I like to tell myself that anger can’t always get the better of me. I like to imagine that I am level headed, that nothing can pierce through my self-proclaimed tough skin. So you can imagine my surprise when, after the Colombia-Brazil match about a month ago, I added a bit of an angry message based on the match’s outcome. I sarcastically accused Brazilian player Neymar of being an actor who fell down and then miraculously got up when the match ended. Even though I had posted it before finding out about the damage to his vertebrae (for which I am very sorry and wish him a speedy recovery), the damage was done. I had said something sarcastic (and now seen as less than tasteful), and it was out there in cyberspace for anyone and everyone to see.
So why did I post something that could be construed as mean, if I never wanted to do anyone harm (and much less have people call me out on it)? The main reason as to why the damage is done so quickly is related to the very reason so many of us are attracted to social media: it’s so immediate.We can reach our audiences instantly. Want to criticize Angelina Jolie’s dress at the Academy Awards? Tweet it. Want to pitch in your two cents about the latest SCOTUS ruling? Post a Facebook status about it. The beauty of being able to comment or react on anything immediately is both a boon and a bane.
For example, look at Justine Sacco, a former IAC employee who tweeted “Going to Africa. Hope I don’t get AIDS. Just kidding. I’m white!” The tweet was sent out, and while she was on her plane ride, unaware of the media firestorm her tweet caused, she was fired. Or take a more high profile example: Justin Bieber posted an Instagram of him and then-girlfriend Selena Gomez and promptly removed it from his profile ten minutes later. And yet, in those ten minutes, that image and caption was spread everywhere, and still it remains. Once something is out on the internet, it stays there – no matter what. But are teenagers unaware of this? Could it be that we are completely ignorant of the danger we can cause when we put something out there?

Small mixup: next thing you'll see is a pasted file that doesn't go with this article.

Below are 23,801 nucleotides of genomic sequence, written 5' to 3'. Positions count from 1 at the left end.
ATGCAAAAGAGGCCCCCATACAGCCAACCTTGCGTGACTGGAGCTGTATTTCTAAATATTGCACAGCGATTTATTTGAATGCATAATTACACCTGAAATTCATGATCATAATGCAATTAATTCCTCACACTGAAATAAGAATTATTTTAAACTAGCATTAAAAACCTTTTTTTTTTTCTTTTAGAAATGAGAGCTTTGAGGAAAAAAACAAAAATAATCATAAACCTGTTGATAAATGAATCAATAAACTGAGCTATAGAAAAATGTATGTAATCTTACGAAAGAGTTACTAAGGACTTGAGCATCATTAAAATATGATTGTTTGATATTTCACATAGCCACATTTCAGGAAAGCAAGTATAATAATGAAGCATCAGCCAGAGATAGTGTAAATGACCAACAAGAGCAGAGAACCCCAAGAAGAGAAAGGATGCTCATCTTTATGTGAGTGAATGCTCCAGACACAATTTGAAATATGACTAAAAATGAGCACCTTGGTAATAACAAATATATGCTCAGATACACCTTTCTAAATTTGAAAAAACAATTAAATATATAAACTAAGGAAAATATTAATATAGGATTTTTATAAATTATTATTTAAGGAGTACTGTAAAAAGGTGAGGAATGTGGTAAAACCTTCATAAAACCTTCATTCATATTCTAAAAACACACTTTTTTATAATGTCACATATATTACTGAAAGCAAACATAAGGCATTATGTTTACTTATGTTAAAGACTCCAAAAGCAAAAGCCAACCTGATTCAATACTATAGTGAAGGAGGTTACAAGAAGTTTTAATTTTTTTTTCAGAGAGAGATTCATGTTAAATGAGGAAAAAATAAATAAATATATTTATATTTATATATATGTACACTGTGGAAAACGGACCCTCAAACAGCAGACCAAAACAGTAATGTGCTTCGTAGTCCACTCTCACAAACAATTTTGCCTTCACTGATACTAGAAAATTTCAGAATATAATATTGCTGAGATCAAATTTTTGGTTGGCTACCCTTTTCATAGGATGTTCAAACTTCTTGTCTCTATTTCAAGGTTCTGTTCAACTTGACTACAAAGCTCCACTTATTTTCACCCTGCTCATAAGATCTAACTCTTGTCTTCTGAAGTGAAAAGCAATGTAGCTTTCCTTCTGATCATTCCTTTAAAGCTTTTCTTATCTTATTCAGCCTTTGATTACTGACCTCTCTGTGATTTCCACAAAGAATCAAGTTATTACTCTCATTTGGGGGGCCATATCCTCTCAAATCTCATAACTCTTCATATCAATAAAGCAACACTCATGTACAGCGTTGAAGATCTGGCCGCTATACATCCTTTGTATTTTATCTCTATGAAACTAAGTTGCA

Not exactly. Teens (meaning up to the age of 25) are more prone to engage in risks. From a biological standpoint, when humans were our age, the only way to survive was to hunt dangerous animals, eat unknown plants, and travel to who-knew-where. We had to take those risks to survive, and it was an evolutionary trait that stuck. Nowadays, we teens seem to be prone to keep taking risks, especially when they are unknown, and what is more unknown and mysterious than the World Wide Web? Furthermore, it turns out that we are aware of the risks associated with many of our actions, but we value the outcome more than the risk to ourselves, which again links to the evolutionary trait we possess. So, often times, we might be aware we are hurting someone on the internet, but we go ahead and click that Send or Post button.